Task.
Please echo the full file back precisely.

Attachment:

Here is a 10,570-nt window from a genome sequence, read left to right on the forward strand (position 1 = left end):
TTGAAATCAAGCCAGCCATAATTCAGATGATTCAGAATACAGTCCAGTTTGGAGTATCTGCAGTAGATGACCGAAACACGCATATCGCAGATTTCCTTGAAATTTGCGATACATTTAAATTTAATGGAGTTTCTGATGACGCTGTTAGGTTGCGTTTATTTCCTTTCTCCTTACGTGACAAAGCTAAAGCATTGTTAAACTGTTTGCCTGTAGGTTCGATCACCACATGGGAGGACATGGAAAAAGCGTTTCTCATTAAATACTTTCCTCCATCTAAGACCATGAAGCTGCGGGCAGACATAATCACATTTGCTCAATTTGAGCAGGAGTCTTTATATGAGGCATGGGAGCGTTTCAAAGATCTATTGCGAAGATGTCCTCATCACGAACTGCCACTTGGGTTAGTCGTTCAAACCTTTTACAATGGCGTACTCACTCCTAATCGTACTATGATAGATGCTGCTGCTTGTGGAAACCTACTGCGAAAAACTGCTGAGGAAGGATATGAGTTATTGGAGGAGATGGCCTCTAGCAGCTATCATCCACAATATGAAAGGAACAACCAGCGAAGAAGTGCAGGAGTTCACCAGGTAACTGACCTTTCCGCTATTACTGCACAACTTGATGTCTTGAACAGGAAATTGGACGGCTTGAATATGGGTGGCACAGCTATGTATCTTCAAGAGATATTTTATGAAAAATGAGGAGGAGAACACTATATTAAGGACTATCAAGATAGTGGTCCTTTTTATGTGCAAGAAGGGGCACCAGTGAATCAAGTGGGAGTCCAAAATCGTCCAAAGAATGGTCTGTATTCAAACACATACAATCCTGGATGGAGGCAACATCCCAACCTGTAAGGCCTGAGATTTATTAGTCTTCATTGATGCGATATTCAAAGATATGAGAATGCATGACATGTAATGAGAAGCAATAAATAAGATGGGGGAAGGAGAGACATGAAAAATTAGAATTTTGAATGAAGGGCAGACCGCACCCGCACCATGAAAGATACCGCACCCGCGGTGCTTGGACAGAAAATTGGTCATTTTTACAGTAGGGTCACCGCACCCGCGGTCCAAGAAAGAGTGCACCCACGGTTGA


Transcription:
Here is a 10,570-nt window from a genome sequence, read left to right on the forward strand (position 1 = left end):
TTGAAATCAAGCCAGCCATAATTCAGATGATTCAGAATACAGTCCAGTTTGGAGTATCTGCAGTAGATGACCGAAACACGCATATCGCAGATTTCCTTGAAATTTGCGATACATTTAAATTTAATGGAGTTTCTGATGACGCTGTTAGGTTGCGTTTATTTCCTTTCTCCTTACGTGACAAAGCTAAAGCATTGTTAAACTGTTTGCCTGTAGGTTCGATCACCACATGGGAGGACATGGAAAAAGCGTTTCTCATTAAATACTTTCCTCCATCTAAGACCATGAAGCTGCGGGCAGACATAATCACATTTGCTCAATTTGAGCAGGAGTCTTTATATGAGGCATGGGAGCGTTTCAAAGATCTATTGCGAAGATGTCCTCATCACGAACTGCCACTTGGGTTAGTCGTTCAAACCTTTTACAATGGCGTACTCACTCCTAATCGTACTATGATAGATGCTGCTGCTTGTGGAAACCTACTGCGAAAAACTGCTGAGGAAGGATATGAGTTATTGGAGGAGATGGCCTCTAGCAGCTATCATCCACAATATGAAAGGAACAACCAGCGAAGAAGTGCAGGAGTTCACCAGGTAACTGACCTTTCCGCTATTACTGCACAACTTGATGTCTTGAACAGGAAATTGGACGGCTTGAATATGGGTGGCACAGCTATGTATCTTCAAGAGATATTTTATGAAAAATGAGGAGGAGAACACTATATTAAGGACTATCAAGATAGTGGTCCTTTTTATGTGCAAGAAGGGGCACCAGTGAATCAAGTGGGAGTCCAAAATCGTCCAAAGAATGGTCTGTATTCAAACACATACAATCCTGGATGGAGGCAACATCCCAACCTGTAAGGCCTGAGATTTATTAGTCTTCATTGATGCGATATTCAAAGATATGAGAATGCATGACATGTAATGAGAAGCAATAAATAAGATGGGGGAAGGAGAGACATGAAAAATTAGAATTTTGAATGAAGGGCAGACCGCACCCGCACCATGAAAGATACCGCACCCGCGGTGCTTGGACAGAAAATTGGTCATTTTTACAGTAGGGTCACCGCACCCGCGGTCCAAGAAAGAGTGCACCCACGGTTGA